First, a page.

Hello 40 Something Undomesticated Devil followers and a hello if this is the first blog by me you have read. This is a different style of post by me today as I’m in the mood for a bit of nostalgia. And to be honest, a bit of an understanding from Hubby as to why I love London so much. He hates it you see, more than I hate hoovering (if you’re new, you’ll need to read Not such a devil after all . . . . or am I? And this will explain to you what you need to know).
Hubby hates the smell, the noise, the crowds and the dirt. He also hates the journey and who could blame him when he drives up there for work in West London near Heathrow; 66 miles to be exact and the same back (obviously) and sandwiched in-between is a twelve hour shift. He also says it’s because he’s a Sussex boy and the call from the city never came. He is in fact a Country Bumpkin.
I love London. Unlike Hubby, I was a city dweller until we had to move to the country ourselves but at 18 I was back, living with my grandparents just off the Kings Road! Awesome! I loved it! Paul Young ‘lay his hat’ across the road and I was guilty of running out to meet him for the odd autograph.
But Hubby hates it. Where he sees noise, I see excitement. Where he sees crowds, I see excitement. Where he sees dirt, well I don’t see excitement but I do not see dirt either. And the smells? All those restaurants and markets, the perfume halls, the smell of leather, new books. I could go on. . .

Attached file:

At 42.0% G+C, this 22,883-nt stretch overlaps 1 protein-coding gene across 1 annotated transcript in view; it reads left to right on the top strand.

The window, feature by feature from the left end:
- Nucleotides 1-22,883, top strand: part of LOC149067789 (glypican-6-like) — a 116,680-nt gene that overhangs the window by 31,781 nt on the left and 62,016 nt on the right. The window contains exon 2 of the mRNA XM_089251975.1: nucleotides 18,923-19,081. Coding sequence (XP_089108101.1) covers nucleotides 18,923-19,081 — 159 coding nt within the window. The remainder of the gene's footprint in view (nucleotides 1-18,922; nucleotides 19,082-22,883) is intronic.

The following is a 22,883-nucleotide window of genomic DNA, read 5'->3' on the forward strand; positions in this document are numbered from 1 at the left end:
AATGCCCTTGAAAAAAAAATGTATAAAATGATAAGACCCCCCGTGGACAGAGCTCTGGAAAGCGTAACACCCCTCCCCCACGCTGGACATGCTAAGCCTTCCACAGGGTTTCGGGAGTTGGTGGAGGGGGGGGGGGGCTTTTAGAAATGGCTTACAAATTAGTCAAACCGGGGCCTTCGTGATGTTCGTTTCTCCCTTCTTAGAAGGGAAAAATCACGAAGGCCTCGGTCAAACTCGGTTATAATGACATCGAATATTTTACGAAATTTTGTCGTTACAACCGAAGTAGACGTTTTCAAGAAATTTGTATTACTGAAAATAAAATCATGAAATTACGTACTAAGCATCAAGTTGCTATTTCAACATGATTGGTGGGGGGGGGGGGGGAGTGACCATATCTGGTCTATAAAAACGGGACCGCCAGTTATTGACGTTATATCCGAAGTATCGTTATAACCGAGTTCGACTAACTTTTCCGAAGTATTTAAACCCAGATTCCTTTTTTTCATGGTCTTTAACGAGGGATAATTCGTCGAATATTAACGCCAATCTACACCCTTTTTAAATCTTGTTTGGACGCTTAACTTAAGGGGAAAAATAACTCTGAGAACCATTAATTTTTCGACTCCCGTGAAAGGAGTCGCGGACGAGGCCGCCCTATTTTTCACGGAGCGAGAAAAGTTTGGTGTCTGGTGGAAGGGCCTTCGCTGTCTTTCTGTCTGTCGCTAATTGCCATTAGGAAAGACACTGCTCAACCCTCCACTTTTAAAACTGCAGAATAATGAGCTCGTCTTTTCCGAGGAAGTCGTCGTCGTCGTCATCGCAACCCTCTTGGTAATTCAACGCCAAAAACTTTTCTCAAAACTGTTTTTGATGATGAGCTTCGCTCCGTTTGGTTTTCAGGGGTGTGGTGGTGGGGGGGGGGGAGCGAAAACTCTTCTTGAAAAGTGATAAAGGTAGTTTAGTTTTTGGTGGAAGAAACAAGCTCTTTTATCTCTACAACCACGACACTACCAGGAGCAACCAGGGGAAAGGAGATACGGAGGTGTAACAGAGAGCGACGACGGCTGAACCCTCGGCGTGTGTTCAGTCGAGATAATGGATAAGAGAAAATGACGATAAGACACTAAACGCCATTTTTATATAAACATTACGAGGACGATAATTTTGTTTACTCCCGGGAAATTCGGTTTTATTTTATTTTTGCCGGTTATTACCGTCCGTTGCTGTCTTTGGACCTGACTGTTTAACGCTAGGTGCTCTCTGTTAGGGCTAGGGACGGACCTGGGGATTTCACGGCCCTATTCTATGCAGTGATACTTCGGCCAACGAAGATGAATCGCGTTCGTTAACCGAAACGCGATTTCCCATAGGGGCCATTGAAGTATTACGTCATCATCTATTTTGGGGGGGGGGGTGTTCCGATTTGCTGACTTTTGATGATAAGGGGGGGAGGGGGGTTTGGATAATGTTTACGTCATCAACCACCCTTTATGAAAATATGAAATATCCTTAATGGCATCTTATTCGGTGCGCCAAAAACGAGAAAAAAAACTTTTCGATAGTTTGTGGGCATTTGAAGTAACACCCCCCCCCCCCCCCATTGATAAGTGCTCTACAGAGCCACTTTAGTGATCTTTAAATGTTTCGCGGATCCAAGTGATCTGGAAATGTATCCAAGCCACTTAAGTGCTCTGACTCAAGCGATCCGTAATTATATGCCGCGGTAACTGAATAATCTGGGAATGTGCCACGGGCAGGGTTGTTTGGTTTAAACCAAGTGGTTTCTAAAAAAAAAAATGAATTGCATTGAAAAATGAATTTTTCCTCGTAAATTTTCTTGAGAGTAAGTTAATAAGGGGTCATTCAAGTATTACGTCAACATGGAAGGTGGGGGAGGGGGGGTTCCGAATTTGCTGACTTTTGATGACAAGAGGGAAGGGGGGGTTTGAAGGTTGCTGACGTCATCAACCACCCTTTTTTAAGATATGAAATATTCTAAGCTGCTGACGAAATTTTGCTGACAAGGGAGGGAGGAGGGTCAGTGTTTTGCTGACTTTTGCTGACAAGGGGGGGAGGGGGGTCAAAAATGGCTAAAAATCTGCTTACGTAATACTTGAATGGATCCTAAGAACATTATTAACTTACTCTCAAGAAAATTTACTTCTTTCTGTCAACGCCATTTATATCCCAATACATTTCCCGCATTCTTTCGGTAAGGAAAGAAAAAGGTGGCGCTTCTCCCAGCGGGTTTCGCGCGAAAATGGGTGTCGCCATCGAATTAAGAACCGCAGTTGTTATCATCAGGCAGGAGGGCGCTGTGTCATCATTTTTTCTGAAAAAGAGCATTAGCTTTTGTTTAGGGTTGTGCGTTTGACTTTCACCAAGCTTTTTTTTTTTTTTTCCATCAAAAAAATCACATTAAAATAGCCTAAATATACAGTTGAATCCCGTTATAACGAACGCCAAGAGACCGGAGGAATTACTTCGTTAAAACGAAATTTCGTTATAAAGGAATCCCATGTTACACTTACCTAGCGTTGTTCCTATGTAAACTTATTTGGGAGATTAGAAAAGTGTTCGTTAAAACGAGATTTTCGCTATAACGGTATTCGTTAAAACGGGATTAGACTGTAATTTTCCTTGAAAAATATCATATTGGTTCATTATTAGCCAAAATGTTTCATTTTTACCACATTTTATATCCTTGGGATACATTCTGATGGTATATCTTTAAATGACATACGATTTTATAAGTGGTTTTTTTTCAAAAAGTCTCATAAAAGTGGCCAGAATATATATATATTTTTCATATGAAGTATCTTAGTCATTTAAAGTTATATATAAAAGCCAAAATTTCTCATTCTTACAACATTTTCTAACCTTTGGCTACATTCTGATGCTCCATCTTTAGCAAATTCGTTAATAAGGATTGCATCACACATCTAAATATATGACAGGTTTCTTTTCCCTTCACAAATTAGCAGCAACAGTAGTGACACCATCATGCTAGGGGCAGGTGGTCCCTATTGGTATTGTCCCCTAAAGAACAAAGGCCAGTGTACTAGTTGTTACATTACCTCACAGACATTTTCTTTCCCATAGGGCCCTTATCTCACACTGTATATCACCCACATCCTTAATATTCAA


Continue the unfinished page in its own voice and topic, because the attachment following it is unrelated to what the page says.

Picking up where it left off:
But the real reasons I love London go deeper than the materialism of shopping in a flagship department store. And really there are only certain parts of London I truly love and these are the reasons why.
1. London is in my blood. I was born there in the Royal Borough of Kensington and Chelsea I’ll have you know, the same as my Dad, my Nan and my Great Granddad.
2. My mum used to take me to Peter Jones in Sloane Square to get my school shoes. My dad used to take me to Stamford Bridge to watch Chelsea. My Nan used to take me to Harrods so she could buy her bacon- she swore they sold the best bacon in the world! My Granddad used to take me to the Conservative Club in the Kings Road where a portrait of Maggie loomed. As a teenager, I would hasten into the premises with sideway glances to check no one (anyone) could see me walk in. As a kid, I didn’t care as I sang ‘Save All Your Kisses for Me’ by the Brotherhood of Man and made a small fortune from all the 10pences I was given. Maggie would have been proud of my entrepreneurial spirit.
3. I used to help myself to the sugar cubes on my Dad’s paper stall in the Kings Road opposite Chelsea Town Hall. Chelsea Town Hall was where my Great Granddad used to sit, watching the world go by and chat to the local police officers who then came to his flat for a cuppa. He wanted to be a policeman but couldn’t due to being ‘flat footed’. I must have got it from him (wanting to be a copper, not being flat footed, which I am not) and also in seeing all those policemen and ladies in his flat. He would have been proud of me if he could have seen me at the Passing Out Parade at Hendon as a fully fledged police officer.
4. Walking down the Fulham Road to South Kensington and the long tunnel walk to the museums with mum and seeing the amazing building that is the Natural History museum and being fascinated with the Big Blue Whale more than anything. How simple life was then to please a child. No gadgets, gizmos or fortunes spent. As long as my brother and I saw that Blue Whale, we were made up.
5. Seeing Mary Poppins, Jungle book and Star Wars in the cinema on the Kings Road. Wow! How amazing was Star Wars! Everyone must remember when they saw Star Wars for the first time. I loved Han Solo (and still do). And seeing Punks down the Kings road as they gathered, showing off their plumes of bright pink, green and blue and more zips than a haberdashery.